Arguably, the best use for frequent flyer miles is long haul international flights in business or first class. This is the only way many of us will ever experience the luxury of flying with lie flat seats, elaborate meals, and top notch service. I don’t disagree. Avid point collectors have the means to experience these “once in a lifetime” trips year after year. That being said, domestic travel is a more common need for most of us, and ticket prices have been rising steadily. Luckily, as point collectors, we seem to have a glut of great domestic flight options these days. Here is a round up of some of my favorites…
Citi ThankYou: More than $3,125 worth of travel
Citi has quite a few decent signup bonuses right now that will award you ThankYou points (you can find these on my “Best credit card offers” page):
- CitiBusiness: 50K
- Citi ThankYou Preferred: 40K
- Citi Forward: 30K (via this FlyerTalk trick)
- Citi ThankYou Premier 25K
Citi allows each person to sign up for two Citi cards at a time. After that, you need to wait approximately 95 days before signing up for more. A couple could leverage these deals as follows:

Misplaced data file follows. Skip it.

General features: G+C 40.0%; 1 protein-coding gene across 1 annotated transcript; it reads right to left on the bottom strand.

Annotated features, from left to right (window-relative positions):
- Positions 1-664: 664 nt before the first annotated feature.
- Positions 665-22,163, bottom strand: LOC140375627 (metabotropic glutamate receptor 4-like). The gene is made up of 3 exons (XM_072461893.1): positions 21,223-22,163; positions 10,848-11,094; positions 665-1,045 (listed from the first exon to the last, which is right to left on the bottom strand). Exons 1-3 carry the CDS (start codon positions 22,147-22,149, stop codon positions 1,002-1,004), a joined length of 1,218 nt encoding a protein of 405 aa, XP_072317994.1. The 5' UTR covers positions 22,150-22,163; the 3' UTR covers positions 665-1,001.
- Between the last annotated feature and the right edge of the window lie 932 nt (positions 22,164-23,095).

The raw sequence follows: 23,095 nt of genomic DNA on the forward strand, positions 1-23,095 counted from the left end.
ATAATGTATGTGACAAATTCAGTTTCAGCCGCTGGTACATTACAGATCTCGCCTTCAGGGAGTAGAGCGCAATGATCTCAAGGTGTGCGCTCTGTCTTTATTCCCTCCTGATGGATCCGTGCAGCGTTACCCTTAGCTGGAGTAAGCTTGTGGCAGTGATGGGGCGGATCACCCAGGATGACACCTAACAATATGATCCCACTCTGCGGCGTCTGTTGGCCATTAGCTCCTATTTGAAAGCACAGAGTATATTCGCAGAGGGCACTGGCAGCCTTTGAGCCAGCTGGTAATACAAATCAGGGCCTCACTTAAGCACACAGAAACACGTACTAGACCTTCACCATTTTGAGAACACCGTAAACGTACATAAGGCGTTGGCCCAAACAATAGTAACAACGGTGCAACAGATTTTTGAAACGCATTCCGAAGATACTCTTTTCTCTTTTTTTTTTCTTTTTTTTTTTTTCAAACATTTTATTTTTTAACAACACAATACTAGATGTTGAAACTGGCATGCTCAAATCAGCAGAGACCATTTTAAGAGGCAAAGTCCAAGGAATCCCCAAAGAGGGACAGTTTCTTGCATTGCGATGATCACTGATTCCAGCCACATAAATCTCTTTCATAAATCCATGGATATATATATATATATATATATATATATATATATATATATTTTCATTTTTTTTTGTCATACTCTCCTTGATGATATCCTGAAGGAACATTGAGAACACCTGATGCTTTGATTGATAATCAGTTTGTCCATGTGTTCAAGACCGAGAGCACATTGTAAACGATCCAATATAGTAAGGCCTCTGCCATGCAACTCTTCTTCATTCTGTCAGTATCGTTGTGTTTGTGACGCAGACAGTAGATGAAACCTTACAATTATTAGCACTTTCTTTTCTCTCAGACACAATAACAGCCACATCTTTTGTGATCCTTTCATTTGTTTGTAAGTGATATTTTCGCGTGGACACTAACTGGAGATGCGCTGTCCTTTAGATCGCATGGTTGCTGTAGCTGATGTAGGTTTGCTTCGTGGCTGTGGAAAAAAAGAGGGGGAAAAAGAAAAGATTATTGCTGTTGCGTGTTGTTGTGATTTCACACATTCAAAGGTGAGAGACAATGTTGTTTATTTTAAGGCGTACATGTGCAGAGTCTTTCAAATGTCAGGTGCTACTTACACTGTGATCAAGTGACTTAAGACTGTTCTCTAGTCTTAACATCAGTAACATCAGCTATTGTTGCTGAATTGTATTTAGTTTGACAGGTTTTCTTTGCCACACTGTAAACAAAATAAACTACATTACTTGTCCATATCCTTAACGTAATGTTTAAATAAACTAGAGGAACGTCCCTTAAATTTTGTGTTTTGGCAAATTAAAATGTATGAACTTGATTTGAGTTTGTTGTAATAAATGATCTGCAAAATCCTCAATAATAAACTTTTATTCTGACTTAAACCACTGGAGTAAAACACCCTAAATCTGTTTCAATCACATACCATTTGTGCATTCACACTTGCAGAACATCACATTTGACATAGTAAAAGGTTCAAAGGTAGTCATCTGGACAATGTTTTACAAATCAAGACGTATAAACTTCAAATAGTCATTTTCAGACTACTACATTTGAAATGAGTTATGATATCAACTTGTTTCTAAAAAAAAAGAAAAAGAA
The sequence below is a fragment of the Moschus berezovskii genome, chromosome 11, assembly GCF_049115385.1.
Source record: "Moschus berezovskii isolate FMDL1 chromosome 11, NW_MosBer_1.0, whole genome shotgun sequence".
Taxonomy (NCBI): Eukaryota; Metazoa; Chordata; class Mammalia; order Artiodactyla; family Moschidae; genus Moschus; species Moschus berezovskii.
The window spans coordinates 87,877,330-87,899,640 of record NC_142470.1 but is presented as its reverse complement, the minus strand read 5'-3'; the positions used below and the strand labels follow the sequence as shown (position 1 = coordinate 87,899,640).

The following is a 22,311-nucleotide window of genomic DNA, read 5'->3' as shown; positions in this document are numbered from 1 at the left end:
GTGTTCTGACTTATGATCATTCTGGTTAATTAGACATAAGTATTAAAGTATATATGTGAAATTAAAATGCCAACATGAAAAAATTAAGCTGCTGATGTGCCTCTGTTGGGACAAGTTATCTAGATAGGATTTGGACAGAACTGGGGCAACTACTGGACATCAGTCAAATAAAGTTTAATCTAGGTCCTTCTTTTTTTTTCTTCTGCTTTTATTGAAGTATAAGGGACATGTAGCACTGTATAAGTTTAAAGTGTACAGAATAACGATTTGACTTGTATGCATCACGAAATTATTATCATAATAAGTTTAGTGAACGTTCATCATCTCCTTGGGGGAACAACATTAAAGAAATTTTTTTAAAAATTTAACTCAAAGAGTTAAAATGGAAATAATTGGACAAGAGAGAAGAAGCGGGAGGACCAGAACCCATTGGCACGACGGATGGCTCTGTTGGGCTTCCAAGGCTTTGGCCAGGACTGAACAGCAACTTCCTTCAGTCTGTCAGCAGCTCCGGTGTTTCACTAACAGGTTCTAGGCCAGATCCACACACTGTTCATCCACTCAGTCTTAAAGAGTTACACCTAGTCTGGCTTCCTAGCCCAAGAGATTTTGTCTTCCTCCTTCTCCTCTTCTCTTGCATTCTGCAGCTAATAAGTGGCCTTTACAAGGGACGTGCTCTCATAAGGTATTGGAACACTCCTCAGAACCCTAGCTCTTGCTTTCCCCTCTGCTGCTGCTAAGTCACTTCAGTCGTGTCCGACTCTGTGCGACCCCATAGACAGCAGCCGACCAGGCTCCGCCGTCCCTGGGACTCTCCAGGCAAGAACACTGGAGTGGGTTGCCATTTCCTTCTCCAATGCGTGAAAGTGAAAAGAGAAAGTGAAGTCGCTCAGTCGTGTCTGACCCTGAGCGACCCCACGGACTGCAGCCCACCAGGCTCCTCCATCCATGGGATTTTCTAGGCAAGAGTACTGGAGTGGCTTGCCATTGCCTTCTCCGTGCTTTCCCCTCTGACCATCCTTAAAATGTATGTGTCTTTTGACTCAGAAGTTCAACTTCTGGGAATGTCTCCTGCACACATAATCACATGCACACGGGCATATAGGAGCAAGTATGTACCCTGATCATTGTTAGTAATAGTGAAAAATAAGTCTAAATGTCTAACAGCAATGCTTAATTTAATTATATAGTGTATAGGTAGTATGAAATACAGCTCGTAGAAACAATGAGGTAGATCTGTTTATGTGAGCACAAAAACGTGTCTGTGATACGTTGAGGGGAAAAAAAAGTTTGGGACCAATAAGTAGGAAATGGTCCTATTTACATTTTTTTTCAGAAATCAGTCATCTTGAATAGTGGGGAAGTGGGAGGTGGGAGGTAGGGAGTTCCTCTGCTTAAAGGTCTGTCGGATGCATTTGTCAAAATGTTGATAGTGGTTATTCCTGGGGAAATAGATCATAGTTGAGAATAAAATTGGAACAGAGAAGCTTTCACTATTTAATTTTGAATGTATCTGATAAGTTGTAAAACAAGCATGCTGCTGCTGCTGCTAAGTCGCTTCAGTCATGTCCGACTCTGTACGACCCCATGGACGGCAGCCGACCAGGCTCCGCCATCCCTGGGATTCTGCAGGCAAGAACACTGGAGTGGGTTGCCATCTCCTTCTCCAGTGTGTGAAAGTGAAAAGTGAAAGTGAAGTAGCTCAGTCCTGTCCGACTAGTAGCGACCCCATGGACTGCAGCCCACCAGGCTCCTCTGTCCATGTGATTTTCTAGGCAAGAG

- Round 1: Each person sign up for two cards: the CitiBusiness card and the ThankYou Preferred. Total ThankYou haul: 180K
- Round 2 (95+ days later): One person sign up for the ThankYou Premier and the other sign up for the Citi Forward card.
After the two signup rounds described above, this couple would have over 235,000 ThankYou points. The reason for getting the Forward card (besides the sign-up bonus) is that it allows this couple to continue to earn ThankYou points at a rate of 5 points per dollar at restaurants, movie theaters, and bookstores (see “Forward 5X“). The reason for getting the Premier card is that it allows this couple to book airfare at the rate of 1.33 cents per point. So, those 235,000 points earned from sign-up bonuses become worth $3,125 of travel! Even better, flights flown with these points earn airline miles and elite credit. Of these Citi cards, only the Premier card has an annual fee. It may be possible for this couple to avoid even that by cancelling the card after a year and then have the other person sign up. Alternate annually.
ThankYou points can be used equally well for international travel, but you are likely to find better value with other point programs especially if you want to fly business or first class.
Southwest Companion Pass: Up to $3146 worth of travel
Once a person earns 110,000 Southwest RapidRewards points in a calendar year, they are awarded a companion pass that is good for the rest of that year and all of the next.
When using points to book Southwest flights, each point is worth